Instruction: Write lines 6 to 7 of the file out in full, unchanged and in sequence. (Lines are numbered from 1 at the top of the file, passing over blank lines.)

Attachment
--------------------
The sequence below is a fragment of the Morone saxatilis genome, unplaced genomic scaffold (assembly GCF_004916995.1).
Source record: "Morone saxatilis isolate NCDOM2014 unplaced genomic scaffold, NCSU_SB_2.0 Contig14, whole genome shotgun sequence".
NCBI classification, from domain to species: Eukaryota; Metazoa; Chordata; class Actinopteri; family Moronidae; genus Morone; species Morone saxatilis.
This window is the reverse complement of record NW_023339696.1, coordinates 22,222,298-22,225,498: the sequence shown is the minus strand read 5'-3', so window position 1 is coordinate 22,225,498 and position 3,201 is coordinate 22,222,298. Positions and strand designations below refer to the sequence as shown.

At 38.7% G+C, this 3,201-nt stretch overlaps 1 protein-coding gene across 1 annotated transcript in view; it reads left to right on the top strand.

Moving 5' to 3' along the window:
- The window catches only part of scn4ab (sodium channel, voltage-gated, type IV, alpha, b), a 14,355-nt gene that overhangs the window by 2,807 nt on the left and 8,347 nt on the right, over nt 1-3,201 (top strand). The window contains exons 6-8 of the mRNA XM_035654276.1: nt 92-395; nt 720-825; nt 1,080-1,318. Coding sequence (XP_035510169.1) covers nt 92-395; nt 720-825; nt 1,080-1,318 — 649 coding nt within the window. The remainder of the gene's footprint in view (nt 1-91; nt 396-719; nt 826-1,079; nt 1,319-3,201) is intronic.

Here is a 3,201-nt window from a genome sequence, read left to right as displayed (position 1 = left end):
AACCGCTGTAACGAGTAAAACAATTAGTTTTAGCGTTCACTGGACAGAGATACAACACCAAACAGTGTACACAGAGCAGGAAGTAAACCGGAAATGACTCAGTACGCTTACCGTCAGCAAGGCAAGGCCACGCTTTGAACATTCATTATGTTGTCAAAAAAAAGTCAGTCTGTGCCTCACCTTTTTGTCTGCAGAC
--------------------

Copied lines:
Moving 5' to 3' along the window:
- The window catches only part of scn4ab (sodium channel, voltage-gated, type IV, alpha, b), a 14,355-nt gene that overhangs the window by 2,807 nt on the left and 8,347 nt on the right, over nt 1-3,201 (top strand). The window contains exons 6-8 of the mRNA XM_035654276.1: nt 92-395; nt 720-825; nt 1,080-1,318. Coding sequence (XP_035510169.1) covers nt 92-395; nt 720-825; nt 1,080-1,318 — 649 coding nt within the window. The remainder of the gene's footprint in view (nt 1-91; nt 396-719; nt 826-1,079; nt 1,319-3,201) is intronic.